The roots of plants bind the soil together interlacing with other roots to form a more solid mass that is less susceptible to both water and wind erosion. Nitrogen is obtained by plants, through their roots, from inorganic or organic sources. In garden settings nitrogen deficiency may be a limiting factor for plant growth and yield. A plant deficient in nitrogen will shunt resources away from its green shoots in order to expand its root system so that it can acquire more nitrogen.
Nitrogen (N) is a vital macronutrient for plants, necessary for the biosynthesis of many basic cellular components, such as DNA, RNA and proteins. Bacteria are concentrated forms of Nitrogen. No other living creature has a higher concentration of N in its body than bacteria. Nitrogen-fixing bacteria convert initrogen gas (N2) into organic nitrogen species that can then enter the water cycle and be taken up by plants.
Conventional gardening practices such as; digging, overturning topsoil, using fertilizers and fungicides, poor crop rotations and selecting plants that survive these poor conditions, hinder the ability of plants to form a symbiotic (cooperative) relationship with fungi.
Mycorrhizal fungi help plants to capture macronutrients and micronutrients from the soil by using a loose network of hyphae, (delicate, microscopic, cobweb-like threads). These hyphae consist of the feeding and growing body (mycelium) of the fungus. Each fungus will have vast numbers of these hyphae, all intertwining and helping to bind soil particles, contributing to soil structure and erosion control.
NOTE: Fungi have differing functions for example;
all species of the mushroom genus Agaricus are decomposers of soil organic matter and good for perennials whereas
all members of the genus Amanita are mycorrhizal partners of plants increasing nutrient and water uptake and good for annuals.
Soil Glue Compost soil
Surface topsoil particles are held together by various organic substances acting as a soil ‘glue’ to create stable soil aggregates. The ‘gluing’ of soil particles together into aggregates helps maintain pores and channels in the soil for air and water to enter and move through it. Soil aggregates are more stable and harder to wash away than individual soil particles during rain storms. Erosion of your precious top soil is less likely.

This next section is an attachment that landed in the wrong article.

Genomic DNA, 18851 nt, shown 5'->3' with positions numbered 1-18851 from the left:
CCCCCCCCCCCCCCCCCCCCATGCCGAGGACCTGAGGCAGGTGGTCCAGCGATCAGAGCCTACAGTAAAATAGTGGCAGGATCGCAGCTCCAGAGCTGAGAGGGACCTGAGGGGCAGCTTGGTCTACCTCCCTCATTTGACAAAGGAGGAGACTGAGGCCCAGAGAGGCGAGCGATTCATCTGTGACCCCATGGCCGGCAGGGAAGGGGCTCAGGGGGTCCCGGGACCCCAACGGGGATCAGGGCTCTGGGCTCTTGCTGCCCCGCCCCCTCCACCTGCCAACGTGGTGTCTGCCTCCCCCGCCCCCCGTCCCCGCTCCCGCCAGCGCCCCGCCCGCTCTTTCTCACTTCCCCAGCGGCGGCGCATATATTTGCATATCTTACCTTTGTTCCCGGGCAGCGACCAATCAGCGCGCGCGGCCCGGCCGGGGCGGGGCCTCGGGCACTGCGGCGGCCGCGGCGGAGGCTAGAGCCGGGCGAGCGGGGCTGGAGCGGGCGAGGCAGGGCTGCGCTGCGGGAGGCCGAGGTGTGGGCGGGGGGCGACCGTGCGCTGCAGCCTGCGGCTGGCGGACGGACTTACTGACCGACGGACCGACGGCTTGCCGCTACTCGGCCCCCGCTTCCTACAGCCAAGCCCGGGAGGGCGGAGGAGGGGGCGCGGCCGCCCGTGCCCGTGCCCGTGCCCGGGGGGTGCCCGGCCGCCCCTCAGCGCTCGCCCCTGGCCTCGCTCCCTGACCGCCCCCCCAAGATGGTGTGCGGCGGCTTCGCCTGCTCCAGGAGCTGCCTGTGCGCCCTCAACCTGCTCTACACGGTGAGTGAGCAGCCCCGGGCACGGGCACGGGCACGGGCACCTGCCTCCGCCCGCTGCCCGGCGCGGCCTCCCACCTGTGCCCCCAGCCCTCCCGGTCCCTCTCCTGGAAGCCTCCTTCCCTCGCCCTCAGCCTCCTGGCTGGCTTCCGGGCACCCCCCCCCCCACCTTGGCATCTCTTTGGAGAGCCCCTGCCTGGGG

Do Not Disturb
When the soil is not disturbed, more animals, plants, fungi, and microorganisms thrive in the soil. In undisturbed soils the amounts of soil ‘glue’ increases and your soil holds together better. Soil organisms’ increase in abundance and more variety of species are represented when soil is not disturbed.
Soils are disturbed in the production of underground crops, such as potatoes and beetroot, and the construction of furrows for planting. When soil is heavily cultivated (tilled) or dug up during garden construction, the surface layer (topsoil) is often drastically altered, buried, or removed. Change takes place when oxygen gets into the newly exposed soil and decomposers, (animals, plants, fungi, and microorganisms), convert the organic matter into energy, carbon dioxide, and water. This reduces the amount of organic matter in the soil and the amount of ‘glue’ that is available to hold soil together. Soil structure is altered and live soil creatures are reduced in number and possibly variety, or they are eliminated altogether.
Planting quick growing green cover crops and always covering disturbed soils with a thick layer of mulch provides protection from raindrops and food for soil ‘glue’ producing organisms. Increasing Australian native vegetation increases mycorrhizas. Abundant networks of fine fungal mycelium occur in woodland soil, and many woodland plants have mycorrhizas. Worm castings are another excellent source of bacteria and help create mycorrhizas. Actively aerated compost teas are very high in beneficial microbes.